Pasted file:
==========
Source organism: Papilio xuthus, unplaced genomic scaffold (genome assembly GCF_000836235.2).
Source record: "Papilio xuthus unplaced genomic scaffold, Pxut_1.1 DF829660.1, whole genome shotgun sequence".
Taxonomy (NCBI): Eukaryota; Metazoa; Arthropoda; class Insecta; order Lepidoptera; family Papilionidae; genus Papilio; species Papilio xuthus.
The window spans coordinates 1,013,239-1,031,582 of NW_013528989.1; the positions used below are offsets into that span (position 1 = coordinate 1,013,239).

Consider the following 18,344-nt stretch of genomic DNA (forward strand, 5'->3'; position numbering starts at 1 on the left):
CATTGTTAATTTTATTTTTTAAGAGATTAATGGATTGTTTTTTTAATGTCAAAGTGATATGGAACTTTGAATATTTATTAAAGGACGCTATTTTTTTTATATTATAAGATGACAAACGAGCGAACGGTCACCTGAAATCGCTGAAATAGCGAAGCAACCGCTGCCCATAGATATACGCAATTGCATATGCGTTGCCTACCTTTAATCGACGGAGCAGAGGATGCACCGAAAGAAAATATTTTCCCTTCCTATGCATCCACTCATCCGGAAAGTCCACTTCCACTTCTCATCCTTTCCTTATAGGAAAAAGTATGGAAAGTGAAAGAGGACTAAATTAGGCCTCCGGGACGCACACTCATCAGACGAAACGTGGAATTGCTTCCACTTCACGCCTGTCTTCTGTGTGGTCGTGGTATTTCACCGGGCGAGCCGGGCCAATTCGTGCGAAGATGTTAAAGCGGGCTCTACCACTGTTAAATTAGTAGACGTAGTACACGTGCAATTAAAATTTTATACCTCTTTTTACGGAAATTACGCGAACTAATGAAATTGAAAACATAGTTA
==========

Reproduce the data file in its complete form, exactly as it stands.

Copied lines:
Source organism: Papilio xuthus, unplaced genomic scaffold (genome assembly GCF_000836235.2).
Source record: "Papilio xuthus unplaced genomic scaffold, Pxut_1.1 DF829660.1, whole genome shotgun sequence".
Taxonomy (NCBI): Eukaryota; Metazoa; Arthropoda; class Insecta; order Lepidoptera; family Papilionidae; genus Papilio; species Papilio xuthus.
The window spans coordinates 1,013,239-1,031,582 of NW_013528989.1; the positions used below are offsets into that span (position 1 = coordinate 1,013,239).

Consider the following 18,344-nt stretch of genomic DNA (forward strand, 5'->3'; position numbering starts at 1 on the left):
CATTGTTAATTTTATTTTTTAAGAGATTAATGGATTGTTTTTTTAATGTCAAAGTGATATGGAACTTTGAATATTTATTAAAGGACGCTATTTTTTTTATATTATAAGATGACAAACGAGCGAACGGTCACCTGAAATCGCTGAAATAGCGAAGCAACCGCTGCCCATAGATATACGCAATTGCATATGCGTTGCCTACCTTTAATCGACGGAGCAGAGGATGCACCGAAAGAAAATATTTTCCCTTCCTATGCATCCACTCATCCGGAAAGTCCACTTCCACTTCTCATCCTTTCCTTATAGGAAAAAGTATGGAAAGTGAAAGAGGACTAAATTAGGCCTCCGGGACGCACACTCATCAGACGAAACGTGGAATTGCTTCCACTTCACGCCTGTCTTCTGTGTGGTCGTGGTATTTCACCGGGCGAGCCGGGCCAATTCGTGCGAAGATGTTAAAGCGGGCTCTACCACTGTTAAATTAGTAGACGTAGTACACGTGCAATTAAAATTTTATACCTCTTTTTACGGAAATTACGCGAACTAATGAAATTGAAAACATAGTTA